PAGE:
“They have a lot of struggles,” she says. “Sometimes language and literacy development are not at the forefront of their concerns.” Many are good parents, she explains, but more pressing issues, like safety and nutrition, dominate their attention.
To assess the effectiveness of the home visits, Pullen uses electronic recording devices for sampling the audio environment in the child’s vicinity. For one day every week during the program period, children are wearing the device tucked inside the pocket of a specially made shirt. Once the recordings are made, Pullen will use language environment analysis software that can distinguish between speakers and analyze the number of adult words the child hears.
“Our initial analysis will determine if the quantity and quality of adult-child language interactions increase for the families we have visited,” says Pullen. Their results will be compared to those of a control group of twelve other families who did not receive the extra home visits.
One representative from UVa-Wise on the SWELL team is Jeff Cantrell (M.Ed. ’87; Ed.D. ’91 Reading), professor of education and chair of the UVa-Wise Department of Education.
“SWELL is a groundbreaking project,” he says “Our faculty and students will be participating in interventions that have great potential to disrupt the generational cycles of illiteracy and poverty.”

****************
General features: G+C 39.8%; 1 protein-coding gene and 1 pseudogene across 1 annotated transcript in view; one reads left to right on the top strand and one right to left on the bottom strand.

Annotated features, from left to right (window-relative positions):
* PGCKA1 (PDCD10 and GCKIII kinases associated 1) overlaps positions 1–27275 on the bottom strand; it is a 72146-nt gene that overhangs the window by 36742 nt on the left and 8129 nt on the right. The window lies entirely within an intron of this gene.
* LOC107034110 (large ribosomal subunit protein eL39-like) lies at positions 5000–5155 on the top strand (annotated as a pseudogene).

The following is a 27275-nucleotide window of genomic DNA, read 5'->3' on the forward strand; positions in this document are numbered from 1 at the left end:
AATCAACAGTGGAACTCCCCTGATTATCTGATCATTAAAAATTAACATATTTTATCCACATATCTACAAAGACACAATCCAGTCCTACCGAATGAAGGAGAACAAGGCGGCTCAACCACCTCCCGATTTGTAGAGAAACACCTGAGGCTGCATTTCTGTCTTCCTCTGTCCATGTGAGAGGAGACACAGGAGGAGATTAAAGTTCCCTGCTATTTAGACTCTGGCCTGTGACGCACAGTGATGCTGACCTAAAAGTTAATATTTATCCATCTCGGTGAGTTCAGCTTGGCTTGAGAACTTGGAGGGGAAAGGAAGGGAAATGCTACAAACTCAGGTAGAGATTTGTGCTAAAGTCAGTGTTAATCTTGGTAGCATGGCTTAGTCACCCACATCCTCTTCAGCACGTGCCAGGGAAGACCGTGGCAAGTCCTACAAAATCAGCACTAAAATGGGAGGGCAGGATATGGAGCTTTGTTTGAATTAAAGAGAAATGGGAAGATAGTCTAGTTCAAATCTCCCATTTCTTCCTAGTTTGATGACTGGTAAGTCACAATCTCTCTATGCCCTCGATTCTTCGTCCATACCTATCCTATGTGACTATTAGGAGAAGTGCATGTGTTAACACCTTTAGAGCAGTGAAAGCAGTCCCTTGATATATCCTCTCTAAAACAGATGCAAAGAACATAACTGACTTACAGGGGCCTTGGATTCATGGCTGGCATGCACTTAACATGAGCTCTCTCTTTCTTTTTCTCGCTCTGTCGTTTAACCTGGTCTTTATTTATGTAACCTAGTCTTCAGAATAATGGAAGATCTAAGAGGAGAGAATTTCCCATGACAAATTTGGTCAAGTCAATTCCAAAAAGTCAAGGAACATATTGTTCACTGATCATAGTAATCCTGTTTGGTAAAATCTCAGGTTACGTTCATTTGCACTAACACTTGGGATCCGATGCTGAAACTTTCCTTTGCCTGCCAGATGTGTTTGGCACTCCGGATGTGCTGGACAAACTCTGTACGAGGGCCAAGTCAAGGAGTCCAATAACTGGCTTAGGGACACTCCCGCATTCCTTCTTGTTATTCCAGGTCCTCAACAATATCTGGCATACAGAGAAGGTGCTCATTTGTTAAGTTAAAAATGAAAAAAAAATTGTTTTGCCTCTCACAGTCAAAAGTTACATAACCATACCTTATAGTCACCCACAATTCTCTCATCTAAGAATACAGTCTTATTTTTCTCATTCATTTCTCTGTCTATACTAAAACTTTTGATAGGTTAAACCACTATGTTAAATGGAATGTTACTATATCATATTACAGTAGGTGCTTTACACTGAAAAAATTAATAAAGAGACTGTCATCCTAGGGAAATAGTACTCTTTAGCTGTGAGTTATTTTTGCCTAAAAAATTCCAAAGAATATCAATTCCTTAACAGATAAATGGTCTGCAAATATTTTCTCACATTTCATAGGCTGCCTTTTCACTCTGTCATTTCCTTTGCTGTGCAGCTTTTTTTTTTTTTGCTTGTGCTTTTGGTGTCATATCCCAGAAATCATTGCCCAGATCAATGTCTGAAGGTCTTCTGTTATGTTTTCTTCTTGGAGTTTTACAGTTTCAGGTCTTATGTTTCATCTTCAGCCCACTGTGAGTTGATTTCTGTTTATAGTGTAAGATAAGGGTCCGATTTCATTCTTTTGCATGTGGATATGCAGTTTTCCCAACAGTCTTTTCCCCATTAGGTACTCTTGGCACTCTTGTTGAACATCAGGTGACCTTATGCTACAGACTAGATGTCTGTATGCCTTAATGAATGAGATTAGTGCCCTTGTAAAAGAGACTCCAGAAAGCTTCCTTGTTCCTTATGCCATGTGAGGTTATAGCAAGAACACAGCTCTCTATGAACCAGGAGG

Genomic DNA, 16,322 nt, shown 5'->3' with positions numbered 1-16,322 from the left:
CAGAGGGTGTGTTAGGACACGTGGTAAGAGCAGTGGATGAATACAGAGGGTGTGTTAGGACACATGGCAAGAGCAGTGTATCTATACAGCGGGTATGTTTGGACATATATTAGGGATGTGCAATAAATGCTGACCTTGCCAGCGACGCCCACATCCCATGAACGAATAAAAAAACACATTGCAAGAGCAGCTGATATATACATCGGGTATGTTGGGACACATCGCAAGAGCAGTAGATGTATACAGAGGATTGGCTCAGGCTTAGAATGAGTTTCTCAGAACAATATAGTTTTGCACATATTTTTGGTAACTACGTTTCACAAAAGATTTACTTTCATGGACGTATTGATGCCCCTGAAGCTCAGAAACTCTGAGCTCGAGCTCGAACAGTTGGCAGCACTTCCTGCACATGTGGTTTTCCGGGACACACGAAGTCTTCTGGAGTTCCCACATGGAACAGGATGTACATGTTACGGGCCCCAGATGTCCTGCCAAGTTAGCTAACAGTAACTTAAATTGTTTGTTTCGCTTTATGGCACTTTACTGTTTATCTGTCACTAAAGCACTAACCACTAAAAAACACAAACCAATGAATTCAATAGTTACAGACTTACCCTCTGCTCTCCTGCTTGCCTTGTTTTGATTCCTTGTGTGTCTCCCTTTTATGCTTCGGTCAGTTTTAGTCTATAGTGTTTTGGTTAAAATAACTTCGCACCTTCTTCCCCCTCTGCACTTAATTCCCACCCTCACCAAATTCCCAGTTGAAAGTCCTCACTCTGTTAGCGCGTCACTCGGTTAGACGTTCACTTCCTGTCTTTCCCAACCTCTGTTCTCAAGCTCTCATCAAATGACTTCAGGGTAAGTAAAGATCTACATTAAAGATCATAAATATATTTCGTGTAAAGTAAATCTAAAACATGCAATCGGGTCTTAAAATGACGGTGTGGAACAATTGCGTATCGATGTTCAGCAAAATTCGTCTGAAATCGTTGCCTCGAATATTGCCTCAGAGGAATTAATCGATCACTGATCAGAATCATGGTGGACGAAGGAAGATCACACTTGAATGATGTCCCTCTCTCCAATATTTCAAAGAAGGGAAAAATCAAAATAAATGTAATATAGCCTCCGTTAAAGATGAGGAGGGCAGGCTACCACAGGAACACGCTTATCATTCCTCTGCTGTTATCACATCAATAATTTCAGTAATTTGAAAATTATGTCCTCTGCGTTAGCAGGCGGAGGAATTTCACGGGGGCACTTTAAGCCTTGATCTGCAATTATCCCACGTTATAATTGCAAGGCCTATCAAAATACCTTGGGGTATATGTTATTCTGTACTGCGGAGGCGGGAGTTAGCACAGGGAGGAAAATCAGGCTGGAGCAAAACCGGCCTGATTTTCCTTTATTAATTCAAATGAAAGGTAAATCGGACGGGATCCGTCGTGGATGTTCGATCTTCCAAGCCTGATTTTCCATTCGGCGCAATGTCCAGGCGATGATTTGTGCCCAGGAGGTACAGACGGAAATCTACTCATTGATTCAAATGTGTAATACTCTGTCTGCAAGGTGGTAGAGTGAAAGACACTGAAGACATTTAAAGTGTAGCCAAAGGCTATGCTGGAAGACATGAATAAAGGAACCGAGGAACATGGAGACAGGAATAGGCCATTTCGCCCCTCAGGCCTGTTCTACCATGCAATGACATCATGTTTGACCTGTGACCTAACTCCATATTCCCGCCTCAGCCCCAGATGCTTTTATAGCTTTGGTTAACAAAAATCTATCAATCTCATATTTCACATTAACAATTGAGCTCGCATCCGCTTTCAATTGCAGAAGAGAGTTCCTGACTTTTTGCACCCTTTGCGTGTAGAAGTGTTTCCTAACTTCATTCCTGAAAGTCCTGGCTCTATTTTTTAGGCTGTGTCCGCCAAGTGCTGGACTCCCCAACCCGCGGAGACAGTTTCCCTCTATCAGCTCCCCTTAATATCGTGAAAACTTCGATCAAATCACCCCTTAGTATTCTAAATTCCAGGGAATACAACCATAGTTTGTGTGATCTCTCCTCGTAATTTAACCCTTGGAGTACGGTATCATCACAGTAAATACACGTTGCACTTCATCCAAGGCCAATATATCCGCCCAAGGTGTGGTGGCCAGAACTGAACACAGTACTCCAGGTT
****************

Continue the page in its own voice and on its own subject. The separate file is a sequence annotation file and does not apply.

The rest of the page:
UVa-Wise plans to extend the benefits of the SWELL Project by including another round of home visits as part of the requirements of early childhood coursework for teacher education students during the fall semester.
The SWELL pilot was funded through the University’s Office of the Vice President for Research and the Office of Economic Development, but once its success has been evaluated and revisions are made, the partnership will seek federal funding to expand the program throughout the coalfield region of Virginia.
A New Model of Collaboration
The SWELL collaboration represents a new model for the University’s outreach to southwest Virginia—a model developed in response to the statutory obligation U.Va. accepted in 2006 under the state’s Restructuring Act. The agreement negotiated under the act grants the University greater financial and administrative autonomy in exchange for addressing specific statewide goals.